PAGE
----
Aspects of structural order in 209Bi-containing particles for potential MRI contrast agents based on quadrupole enhanced relaxation

Hermann Scharfetter*, Christian Gösweiner, Paul Josef Krassnig, Carina Sampl, Martin Simon Thonhofer, Roland Fischer, Stefan Spirk, Rupert Kargl, Karin Stana Kleinschek, Evrim Umut, Danuta Kruk

*Corresponding author for this work

Research output: Contribution to journalArticlepeer-review

Abstract

Quadrupole relaxation enhancement (QRE) has been suggested as the key mechanism for a novel class of field-selective, potentially responsive magnetic resonance imaging contrast agents. In previous publications, QRE has been confirmed for solid compounds containing 209Bi as the quadrupolar nucleus (QN). For QRE to be effective in aqueous dispersions, several conditions must be met, i.e. high transition probability of the QN at the 1H Larmor frequency, water exchange with the bulk and comparatively slow motion of the Bi-carrying particles. In this paper, the potential influence of structural order within the compounds (‘crystallinity’) on QRE was studied by nuclear quadrupole resonance (NQR) spectroscopy in one crystalline and two amorphous preparations of Triphenylbismuth (BiPh3). The amorphous preparations comprised (1) a shock-frozen melt and (2) a granulate of polystyrene which contained homogeneously distributed BiPh3 after common dissolution in THF and subsequent evaporation of the solvent. In contrast to the crystalline powder which exhibits strong, narrow NQR peaks the amorphous preparations did not reveal any NQR signals above the noise floor. From these findings, we conclude that the amorphous state leads to a significant spectral peak broadening and that for efficient QRE in potential contrast agents structures with a high degree of order (near crystalline) are required.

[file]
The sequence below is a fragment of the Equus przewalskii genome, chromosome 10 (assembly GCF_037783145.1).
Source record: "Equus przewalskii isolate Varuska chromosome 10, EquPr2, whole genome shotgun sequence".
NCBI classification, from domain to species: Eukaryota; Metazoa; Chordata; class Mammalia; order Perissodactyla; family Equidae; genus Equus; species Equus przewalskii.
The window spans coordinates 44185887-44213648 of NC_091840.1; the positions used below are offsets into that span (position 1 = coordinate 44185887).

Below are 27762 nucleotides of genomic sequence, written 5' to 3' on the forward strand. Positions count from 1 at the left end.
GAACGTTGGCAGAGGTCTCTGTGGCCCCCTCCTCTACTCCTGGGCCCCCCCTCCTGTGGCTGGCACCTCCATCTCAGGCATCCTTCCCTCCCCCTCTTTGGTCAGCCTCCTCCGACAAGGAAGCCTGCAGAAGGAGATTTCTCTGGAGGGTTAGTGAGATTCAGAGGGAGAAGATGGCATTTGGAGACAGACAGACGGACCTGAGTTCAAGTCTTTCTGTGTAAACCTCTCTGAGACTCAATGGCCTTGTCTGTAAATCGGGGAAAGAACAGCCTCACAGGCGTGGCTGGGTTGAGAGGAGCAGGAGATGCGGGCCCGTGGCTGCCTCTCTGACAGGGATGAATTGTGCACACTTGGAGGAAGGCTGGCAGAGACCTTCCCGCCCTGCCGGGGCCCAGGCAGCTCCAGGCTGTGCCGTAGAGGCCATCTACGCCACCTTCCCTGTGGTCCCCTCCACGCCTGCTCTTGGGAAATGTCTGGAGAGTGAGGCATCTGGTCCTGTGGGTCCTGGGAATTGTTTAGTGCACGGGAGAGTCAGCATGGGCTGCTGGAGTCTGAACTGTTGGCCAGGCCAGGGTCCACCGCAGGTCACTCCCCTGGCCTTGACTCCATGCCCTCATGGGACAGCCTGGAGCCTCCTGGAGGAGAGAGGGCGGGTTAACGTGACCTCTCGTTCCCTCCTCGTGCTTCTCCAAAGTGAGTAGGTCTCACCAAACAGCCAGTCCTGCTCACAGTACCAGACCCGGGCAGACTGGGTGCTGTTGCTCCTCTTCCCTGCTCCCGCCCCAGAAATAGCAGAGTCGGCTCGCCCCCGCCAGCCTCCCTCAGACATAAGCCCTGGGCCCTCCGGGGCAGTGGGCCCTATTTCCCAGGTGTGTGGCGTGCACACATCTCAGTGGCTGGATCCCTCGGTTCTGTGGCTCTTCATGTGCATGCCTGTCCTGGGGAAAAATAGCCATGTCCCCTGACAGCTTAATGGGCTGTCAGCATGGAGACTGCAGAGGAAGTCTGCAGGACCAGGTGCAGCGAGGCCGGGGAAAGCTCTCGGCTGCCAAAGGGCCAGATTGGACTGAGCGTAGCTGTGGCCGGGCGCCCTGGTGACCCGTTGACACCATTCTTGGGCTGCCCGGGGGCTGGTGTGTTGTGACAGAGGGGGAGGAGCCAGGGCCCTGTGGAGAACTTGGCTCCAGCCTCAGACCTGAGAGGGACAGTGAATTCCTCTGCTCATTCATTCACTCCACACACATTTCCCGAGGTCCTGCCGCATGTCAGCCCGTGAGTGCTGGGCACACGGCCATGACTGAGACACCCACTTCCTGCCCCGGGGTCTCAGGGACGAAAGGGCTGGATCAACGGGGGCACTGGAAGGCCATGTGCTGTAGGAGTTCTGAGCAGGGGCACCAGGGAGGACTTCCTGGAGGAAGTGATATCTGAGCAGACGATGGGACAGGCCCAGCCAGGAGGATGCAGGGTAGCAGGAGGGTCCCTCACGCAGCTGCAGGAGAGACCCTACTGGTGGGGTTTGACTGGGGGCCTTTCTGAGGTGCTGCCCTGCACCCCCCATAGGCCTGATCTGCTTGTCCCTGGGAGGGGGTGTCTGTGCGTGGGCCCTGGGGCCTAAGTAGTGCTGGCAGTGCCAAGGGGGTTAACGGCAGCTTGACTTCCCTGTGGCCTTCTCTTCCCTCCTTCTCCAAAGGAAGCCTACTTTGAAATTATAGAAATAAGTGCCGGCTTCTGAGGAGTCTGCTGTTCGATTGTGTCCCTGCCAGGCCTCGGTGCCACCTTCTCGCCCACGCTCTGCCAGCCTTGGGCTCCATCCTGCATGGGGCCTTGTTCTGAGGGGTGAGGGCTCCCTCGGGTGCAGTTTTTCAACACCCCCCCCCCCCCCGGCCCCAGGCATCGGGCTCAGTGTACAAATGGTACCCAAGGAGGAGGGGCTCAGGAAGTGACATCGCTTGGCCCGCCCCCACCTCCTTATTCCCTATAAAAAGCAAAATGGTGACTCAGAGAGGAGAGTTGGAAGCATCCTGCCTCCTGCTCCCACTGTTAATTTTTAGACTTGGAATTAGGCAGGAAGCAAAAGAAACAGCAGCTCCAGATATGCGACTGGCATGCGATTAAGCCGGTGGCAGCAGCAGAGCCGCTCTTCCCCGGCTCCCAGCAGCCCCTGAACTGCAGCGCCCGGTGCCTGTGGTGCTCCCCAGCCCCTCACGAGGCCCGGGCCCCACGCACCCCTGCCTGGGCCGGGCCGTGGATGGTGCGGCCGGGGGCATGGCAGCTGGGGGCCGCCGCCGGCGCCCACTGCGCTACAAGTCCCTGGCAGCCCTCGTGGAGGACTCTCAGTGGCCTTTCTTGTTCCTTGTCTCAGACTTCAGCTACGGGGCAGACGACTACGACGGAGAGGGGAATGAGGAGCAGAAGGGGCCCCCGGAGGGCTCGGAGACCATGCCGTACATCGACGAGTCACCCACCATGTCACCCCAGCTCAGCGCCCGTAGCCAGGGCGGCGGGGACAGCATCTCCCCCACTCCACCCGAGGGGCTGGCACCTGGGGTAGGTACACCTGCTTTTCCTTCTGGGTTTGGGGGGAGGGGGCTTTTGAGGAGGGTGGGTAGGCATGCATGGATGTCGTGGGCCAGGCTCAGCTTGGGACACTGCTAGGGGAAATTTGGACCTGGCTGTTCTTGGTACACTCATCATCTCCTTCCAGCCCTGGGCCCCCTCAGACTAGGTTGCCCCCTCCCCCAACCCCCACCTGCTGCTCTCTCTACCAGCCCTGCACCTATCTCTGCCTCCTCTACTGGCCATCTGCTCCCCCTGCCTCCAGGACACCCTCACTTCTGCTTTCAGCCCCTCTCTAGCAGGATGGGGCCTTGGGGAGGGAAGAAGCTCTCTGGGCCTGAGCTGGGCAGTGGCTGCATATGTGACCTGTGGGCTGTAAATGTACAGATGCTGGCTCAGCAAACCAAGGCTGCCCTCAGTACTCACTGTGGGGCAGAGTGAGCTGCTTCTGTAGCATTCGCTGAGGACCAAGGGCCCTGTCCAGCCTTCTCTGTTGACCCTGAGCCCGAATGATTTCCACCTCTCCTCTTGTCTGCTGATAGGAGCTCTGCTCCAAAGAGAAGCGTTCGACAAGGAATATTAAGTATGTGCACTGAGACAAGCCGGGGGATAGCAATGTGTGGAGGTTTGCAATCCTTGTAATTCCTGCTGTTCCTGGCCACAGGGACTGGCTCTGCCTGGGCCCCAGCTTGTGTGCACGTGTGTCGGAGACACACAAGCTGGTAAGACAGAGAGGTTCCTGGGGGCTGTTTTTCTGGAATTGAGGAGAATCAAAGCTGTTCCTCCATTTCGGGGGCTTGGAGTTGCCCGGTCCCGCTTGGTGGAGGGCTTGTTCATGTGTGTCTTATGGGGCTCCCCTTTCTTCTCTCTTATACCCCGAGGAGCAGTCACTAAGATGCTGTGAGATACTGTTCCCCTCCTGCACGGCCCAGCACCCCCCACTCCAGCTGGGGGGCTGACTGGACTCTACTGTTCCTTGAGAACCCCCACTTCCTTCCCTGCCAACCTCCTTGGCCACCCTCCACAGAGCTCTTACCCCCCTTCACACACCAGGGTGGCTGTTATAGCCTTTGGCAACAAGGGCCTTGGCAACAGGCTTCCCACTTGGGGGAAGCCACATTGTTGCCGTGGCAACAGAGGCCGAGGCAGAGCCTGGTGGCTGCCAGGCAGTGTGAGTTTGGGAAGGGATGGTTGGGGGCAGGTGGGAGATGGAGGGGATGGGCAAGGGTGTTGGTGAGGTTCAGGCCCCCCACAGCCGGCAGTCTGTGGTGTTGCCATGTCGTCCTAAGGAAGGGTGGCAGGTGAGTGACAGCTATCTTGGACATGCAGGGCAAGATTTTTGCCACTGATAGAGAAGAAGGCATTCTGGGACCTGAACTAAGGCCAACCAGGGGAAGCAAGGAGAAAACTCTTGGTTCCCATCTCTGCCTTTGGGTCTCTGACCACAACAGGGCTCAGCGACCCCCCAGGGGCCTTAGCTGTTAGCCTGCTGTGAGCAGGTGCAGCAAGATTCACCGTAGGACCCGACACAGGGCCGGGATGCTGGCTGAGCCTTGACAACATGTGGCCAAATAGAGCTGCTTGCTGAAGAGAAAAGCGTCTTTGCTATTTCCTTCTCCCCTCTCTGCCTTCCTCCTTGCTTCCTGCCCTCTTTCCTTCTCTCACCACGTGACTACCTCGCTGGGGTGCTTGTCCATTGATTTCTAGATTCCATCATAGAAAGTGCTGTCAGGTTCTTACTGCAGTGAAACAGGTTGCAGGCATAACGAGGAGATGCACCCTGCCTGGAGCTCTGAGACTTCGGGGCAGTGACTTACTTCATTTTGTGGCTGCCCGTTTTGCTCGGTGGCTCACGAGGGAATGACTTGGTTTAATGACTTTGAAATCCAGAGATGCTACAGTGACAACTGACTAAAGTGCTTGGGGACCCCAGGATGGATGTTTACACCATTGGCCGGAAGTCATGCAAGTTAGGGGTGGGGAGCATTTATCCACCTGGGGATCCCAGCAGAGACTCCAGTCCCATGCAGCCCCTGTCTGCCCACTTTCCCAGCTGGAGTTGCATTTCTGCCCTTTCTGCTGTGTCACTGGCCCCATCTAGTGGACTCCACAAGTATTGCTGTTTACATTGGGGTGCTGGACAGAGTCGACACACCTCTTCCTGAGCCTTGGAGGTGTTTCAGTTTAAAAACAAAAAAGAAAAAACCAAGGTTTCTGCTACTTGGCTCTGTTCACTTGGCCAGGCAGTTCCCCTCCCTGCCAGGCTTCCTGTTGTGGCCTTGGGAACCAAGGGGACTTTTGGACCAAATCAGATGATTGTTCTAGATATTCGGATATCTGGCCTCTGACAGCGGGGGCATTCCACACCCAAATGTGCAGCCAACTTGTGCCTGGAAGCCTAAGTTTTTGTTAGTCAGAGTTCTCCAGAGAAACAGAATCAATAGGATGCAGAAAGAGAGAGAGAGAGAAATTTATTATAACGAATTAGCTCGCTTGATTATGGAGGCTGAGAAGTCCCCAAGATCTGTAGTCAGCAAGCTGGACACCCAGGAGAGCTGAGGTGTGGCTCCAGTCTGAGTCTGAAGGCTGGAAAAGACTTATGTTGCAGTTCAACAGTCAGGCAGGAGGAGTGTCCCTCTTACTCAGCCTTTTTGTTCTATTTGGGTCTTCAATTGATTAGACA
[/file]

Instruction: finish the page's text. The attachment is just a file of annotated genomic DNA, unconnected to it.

Original languageEnglish
Pages (from-to)935-943
Number of pages10
JournalMolecular Physics
Volume117
Issue number7-8
Early online date22 Aug 2018
DOIs
Publication statusPublished - 2019

Fields of Expertise

  • Human- & Biotechnology

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